In hindsight, I would have been better off just getting a used 350 vortec motor and freshening one of those up. At least it would have been a 4 bolt main and maybe I could have reused some of the computer controlled pieces. I see a couple for less than $500 on craigslist that maybe could just use a hone, clean and reassemble. This is the other option i am considering, but again, I'm not going up to 6000 rpm; it's an TH400 auto that won't shift that high in the rpm range unless i force it, so i'm not sure I really need a 4 bolt main. Of course, I could also open up this used motor and have it require the same machine shop costs.

But now, I have the heads, retro roller cam, retro roller lifters, and all the rest of the small things to add to the stock motor. I hate selling these because I know I'll only get peanuts for them, and it will take me a while to sell them. For this reason, the crate motor route doesn't seem like the cheapest option at this point because all the retro-roller parts would be essentially a sunk cost.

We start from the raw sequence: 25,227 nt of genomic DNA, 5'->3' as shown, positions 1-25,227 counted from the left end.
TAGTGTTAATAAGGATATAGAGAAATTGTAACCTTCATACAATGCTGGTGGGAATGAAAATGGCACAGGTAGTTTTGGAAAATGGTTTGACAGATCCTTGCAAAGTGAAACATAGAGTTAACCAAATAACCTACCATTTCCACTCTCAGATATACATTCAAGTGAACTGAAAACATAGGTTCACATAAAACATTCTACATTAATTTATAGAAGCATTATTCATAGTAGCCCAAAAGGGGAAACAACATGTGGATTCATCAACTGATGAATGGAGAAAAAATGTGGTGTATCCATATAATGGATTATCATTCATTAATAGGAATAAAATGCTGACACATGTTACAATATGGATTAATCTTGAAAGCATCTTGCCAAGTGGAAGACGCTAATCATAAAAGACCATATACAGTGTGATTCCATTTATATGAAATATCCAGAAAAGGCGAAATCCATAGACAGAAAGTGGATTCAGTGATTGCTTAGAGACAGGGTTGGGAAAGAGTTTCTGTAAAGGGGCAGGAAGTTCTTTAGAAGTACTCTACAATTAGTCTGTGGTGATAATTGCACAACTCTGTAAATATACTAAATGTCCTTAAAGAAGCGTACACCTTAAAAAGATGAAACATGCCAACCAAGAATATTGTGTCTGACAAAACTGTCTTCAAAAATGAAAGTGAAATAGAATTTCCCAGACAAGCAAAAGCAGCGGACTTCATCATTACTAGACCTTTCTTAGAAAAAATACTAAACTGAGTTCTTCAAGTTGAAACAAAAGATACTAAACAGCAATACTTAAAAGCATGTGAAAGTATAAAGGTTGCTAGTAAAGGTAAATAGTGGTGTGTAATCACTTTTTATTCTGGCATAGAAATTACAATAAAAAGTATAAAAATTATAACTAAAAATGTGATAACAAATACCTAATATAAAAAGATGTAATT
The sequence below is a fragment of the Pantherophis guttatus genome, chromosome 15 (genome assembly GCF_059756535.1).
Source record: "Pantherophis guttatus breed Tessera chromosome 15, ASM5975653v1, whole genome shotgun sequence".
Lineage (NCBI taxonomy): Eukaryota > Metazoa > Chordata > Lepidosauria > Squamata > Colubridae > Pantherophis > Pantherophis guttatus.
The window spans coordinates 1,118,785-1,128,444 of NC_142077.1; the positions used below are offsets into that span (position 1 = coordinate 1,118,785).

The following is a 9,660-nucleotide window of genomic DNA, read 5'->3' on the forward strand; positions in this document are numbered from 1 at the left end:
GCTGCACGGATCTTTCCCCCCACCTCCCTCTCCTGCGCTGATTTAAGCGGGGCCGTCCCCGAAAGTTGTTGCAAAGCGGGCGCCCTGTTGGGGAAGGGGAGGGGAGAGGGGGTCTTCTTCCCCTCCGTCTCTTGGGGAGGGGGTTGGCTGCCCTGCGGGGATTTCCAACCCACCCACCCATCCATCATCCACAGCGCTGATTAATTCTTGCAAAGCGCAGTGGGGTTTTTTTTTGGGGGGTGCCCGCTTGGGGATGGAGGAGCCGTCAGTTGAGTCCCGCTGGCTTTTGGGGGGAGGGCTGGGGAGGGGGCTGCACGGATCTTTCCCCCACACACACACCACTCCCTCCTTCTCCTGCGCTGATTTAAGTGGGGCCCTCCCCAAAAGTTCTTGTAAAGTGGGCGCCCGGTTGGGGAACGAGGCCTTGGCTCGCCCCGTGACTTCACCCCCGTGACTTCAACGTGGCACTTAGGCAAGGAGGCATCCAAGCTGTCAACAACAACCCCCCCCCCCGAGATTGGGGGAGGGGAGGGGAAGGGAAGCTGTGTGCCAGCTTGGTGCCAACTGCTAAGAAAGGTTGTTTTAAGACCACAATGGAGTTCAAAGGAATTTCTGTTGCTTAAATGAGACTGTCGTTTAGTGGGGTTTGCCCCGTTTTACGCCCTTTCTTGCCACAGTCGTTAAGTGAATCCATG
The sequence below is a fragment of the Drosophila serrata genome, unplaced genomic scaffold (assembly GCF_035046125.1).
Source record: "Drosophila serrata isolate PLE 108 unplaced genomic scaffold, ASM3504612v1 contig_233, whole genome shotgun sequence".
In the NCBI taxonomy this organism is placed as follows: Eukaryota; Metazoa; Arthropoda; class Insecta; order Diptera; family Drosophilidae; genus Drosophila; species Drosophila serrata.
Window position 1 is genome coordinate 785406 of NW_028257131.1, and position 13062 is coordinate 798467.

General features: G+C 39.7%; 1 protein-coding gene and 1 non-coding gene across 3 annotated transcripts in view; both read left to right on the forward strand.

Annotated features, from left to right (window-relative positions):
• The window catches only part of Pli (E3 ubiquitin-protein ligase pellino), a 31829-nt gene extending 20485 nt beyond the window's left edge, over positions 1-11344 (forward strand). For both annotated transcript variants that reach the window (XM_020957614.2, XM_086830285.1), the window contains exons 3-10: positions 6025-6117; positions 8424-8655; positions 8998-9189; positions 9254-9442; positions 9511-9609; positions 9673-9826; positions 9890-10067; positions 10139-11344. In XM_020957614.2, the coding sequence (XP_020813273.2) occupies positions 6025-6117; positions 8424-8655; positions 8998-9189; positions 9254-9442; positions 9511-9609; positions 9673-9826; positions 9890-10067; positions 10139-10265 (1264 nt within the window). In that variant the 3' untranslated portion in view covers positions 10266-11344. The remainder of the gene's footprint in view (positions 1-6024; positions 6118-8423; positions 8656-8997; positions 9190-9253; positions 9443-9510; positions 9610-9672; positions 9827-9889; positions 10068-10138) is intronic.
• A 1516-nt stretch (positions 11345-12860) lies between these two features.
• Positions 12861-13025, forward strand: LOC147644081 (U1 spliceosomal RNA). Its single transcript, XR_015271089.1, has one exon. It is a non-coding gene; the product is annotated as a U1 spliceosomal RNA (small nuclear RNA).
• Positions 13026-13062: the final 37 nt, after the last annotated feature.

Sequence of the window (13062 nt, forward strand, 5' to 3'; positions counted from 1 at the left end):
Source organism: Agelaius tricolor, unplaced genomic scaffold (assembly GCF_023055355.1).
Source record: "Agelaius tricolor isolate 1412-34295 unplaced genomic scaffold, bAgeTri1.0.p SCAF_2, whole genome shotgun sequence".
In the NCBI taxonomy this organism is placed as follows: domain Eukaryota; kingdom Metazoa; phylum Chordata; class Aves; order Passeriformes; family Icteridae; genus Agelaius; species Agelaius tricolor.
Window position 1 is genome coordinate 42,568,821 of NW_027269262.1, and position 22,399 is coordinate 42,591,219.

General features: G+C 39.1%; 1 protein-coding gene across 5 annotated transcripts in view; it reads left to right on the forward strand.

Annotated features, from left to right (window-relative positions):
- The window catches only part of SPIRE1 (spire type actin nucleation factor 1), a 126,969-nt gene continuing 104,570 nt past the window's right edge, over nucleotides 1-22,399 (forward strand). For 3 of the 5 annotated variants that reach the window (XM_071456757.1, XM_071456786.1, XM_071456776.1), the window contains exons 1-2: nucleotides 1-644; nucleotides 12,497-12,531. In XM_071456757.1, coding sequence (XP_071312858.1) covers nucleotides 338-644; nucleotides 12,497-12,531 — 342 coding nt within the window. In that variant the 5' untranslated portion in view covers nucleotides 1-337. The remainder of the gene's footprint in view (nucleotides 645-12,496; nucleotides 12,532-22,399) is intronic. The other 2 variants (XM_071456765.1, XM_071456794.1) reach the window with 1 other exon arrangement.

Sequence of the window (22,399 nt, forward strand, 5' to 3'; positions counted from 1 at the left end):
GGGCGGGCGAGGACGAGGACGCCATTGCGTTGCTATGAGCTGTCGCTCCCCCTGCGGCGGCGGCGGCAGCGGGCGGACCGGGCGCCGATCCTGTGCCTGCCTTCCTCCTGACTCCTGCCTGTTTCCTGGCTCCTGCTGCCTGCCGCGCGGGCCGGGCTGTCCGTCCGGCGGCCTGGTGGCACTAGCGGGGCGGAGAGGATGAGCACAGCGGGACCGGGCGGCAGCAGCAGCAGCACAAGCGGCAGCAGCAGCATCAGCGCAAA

I'm trying not to focus on the past at this point, and only the costs moving forward.
I think I can get new pistons and get the stock block bored for less than $1k, and maybe I can (optimistically) get $500 for the parts. I don't think I can buy a crate motor for $1500 that will be of equal quality or performance.
This of course assumes I put it back together correctly. ha
But that's part of the fun with this hobby, right?

I'll post some more pics once I start pulling the motor and trans out.
Almost ...But you can get a Brand New GM iron head roller Vortec L31 Long Block with pan & damper & valve covers delivered for $1600... read through it … with discounts it's $1596 delivered